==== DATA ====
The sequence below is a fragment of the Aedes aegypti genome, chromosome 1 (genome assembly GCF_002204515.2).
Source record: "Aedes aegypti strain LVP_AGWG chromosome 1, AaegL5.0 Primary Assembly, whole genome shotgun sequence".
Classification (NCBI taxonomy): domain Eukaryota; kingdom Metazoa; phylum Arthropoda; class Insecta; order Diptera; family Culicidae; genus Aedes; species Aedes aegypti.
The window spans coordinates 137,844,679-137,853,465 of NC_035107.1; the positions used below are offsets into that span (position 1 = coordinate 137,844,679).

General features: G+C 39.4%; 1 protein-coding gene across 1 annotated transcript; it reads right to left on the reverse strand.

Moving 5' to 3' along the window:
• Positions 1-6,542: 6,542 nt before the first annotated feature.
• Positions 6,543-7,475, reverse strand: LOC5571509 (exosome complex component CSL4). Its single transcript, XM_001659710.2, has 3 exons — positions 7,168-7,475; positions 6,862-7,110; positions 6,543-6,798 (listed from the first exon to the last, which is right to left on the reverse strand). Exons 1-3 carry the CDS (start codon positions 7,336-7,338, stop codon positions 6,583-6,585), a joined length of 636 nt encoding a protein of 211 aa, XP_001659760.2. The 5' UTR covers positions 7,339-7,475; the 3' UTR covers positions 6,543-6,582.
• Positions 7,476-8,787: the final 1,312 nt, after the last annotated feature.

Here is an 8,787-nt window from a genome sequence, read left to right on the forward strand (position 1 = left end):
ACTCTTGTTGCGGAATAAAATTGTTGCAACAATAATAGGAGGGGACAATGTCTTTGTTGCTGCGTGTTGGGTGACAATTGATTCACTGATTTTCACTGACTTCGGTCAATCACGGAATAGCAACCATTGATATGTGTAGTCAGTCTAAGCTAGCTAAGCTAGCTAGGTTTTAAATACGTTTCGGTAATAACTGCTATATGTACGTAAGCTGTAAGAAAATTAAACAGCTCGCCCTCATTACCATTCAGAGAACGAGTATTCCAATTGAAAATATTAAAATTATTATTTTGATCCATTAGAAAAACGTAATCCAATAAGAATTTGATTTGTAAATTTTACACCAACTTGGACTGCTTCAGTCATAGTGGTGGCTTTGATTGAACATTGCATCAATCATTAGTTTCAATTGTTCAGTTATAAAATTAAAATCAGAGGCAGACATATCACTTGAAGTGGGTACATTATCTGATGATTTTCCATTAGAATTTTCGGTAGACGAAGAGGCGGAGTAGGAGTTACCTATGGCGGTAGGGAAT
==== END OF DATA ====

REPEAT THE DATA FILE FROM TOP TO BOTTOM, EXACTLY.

The sequence below is a fragment of the Aedes aegypti genome, chromosome 1 (genome assembly GCF_002204515.2).
Source record: "Aedes aegypti strain LVP_AGWG chromosome 1, AaegL5.0 Primary Assembly, whole genome shotgun sequence".
Classification (NCBI taxonomy): domain Eukaryota; kingdom Metazoa; phylum Arthropoda; class Insecta; order Diptera; family Culicidae; genus Aedes; species Aedes aegypti.
The window spans coordinates 137,844,679-137,853,465 of NC_035107.1; the positions used below are offsets into that span (position 1 = coordinate 137,844,679).

General features: G+C 39.4%; 1 protein-coding gene across 1 annotated transcript; it reads right to left on the reverse strand.

Moving 5' to 3' along the window:
• Positions 1-6,542: 6,542 nt before the first annotated feature.
• Positions 6,543-7,475, reverse strand: LOC5571509 (exosome complex component CSL4). Its single transcript, XM_001659710.2, has 3 exons — positions 7,168-7,475; positions 6,862-7,110; positions 6,543-6,798 (listed from the first exon to the last, which is right to left on the reverse strand). Exons 1-3 carry the CDS (start codon positions 7,336-7,338, stop codon positions 6,583-6,585), a joined length of 636 nt encoding a protein of 211 aa, XP_001659760.2. The 5' UTR covers positions 7,339-7,475; the 3' UTR covers positions 6,543-6,582.
• Positions 7,476-8,787: the final 1,312 nt, after the last annotated feature.

Here is an 8,787-nt window from a genome sequence, read left to right on the forward strand (position 1 = left end):
ACTCTTGTTGCGGAATAAAATTGTTGCAACAATAATAGGAGGGGACAATGTCTTTGTTGCTGCGTGTTGGGTGACAATTGATTCACTGATTTTCACTGACTTCGGTCAATCACGGAATAGCAACCATTGATATGTGTAGTCAGTCTAAGCTAGCTAAGCTAGCTAGGTTTTAAATACGTTTCGGTAATAACTGCTATATGTACGTAAGCTGTAAGAAAATTAAACAGCTCGCCCTCATTACCATTCAGAGAACGAGTATTCCAATTGAAAATATTAAAATTATTATTTTGATCCATTAGAAAAACGTAATCCAATAAGAATTTGATTTGTAAATTTTACACCAACTTGGACTGCTTCAGTCATAGTGGTGGCTTTGATTGAACATTGCATCAATCATTAGTTTCAATTGTTCAGTTATAAAATTAAAATCAGAGGCAGACATATCACTTGAAGTGGGTACATTATCTGATGATTTTCCATTAGAATTTTCGGTAGACGAAGAGGCGGAGTAGGAGTTACCTATGGCGGTAGGGAAT